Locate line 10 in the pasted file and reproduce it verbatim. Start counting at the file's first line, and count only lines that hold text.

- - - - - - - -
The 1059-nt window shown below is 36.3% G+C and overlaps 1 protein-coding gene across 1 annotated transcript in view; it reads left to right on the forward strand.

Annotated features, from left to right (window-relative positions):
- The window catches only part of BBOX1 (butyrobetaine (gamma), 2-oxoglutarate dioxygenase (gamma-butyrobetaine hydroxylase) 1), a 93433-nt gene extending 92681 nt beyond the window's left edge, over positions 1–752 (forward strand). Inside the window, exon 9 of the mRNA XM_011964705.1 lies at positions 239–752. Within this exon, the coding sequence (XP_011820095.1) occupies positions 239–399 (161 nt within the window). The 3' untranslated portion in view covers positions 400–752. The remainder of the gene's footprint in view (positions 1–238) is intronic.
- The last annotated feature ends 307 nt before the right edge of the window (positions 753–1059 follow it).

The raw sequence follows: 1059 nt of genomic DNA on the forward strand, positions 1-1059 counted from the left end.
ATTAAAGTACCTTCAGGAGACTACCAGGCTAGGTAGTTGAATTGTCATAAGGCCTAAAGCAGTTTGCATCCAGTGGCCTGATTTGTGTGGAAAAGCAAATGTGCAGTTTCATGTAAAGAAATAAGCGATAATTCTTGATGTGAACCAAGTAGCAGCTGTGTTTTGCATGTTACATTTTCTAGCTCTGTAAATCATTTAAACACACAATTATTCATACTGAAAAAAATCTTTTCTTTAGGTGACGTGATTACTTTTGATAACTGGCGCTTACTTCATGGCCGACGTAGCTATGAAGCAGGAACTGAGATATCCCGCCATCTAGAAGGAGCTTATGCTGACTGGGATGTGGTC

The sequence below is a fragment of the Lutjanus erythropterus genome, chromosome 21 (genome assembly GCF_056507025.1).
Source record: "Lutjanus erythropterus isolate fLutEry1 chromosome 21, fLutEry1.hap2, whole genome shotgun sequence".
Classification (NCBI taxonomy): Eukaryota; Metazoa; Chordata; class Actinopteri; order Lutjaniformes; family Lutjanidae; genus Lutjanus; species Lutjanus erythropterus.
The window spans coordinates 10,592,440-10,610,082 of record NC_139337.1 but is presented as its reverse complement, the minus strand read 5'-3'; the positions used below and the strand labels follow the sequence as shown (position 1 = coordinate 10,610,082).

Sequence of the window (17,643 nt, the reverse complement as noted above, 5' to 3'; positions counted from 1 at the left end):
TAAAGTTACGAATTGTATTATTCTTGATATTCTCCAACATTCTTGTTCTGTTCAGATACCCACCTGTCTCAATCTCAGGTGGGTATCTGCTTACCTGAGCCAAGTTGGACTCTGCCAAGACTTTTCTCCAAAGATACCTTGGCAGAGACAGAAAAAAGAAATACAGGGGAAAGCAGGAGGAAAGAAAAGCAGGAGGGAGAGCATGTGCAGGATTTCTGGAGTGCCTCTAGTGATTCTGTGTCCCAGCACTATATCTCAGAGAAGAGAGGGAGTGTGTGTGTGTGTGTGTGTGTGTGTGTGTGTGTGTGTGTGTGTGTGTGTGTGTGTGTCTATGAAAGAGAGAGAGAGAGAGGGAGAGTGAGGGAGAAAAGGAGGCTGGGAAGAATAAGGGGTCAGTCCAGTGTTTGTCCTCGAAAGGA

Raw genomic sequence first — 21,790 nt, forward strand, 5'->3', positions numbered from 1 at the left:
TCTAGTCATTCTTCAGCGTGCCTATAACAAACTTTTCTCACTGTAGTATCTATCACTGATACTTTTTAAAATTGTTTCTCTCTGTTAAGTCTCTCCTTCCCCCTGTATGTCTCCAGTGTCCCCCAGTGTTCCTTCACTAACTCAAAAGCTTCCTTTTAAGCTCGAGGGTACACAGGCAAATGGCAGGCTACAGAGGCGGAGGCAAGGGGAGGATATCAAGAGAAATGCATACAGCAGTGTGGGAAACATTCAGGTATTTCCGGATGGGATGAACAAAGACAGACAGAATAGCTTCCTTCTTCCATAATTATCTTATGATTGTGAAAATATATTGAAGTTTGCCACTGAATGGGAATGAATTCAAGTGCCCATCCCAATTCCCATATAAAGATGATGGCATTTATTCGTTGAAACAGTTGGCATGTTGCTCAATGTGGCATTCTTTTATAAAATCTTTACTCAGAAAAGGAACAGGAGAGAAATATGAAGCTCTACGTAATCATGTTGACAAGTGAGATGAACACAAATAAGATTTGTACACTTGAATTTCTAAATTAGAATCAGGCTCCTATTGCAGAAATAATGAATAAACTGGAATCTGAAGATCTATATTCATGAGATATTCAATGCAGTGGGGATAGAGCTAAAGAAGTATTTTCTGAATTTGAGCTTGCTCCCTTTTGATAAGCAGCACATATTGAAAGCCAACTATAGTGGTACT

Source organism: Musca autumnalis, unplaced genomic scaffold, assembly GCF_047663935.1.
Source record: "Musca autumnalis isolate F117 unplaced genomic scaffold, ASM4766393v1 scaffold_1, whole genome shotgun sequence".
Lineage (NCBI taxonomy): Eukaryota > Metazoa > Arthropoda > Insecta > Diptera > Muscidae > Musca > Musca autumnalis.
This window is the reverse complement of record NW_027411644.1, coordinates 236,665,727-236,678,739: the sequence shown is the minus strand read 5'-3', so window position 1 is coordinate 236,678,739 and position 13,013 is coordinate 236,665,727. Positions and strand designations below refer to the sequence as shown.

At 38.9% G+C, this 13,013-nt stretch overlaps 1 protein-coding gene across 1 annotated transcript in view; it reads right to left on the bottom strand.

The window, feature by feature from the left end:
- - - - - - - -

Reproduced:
The window spans coordinates 10,592,440-10,610,082 of record NC_139337.1 but is presented as its reverse complement, the minus strand read 5'-3'; the positions used below and the strand labels follow the sequence as shown (position 1 = coordinate 10,610,082).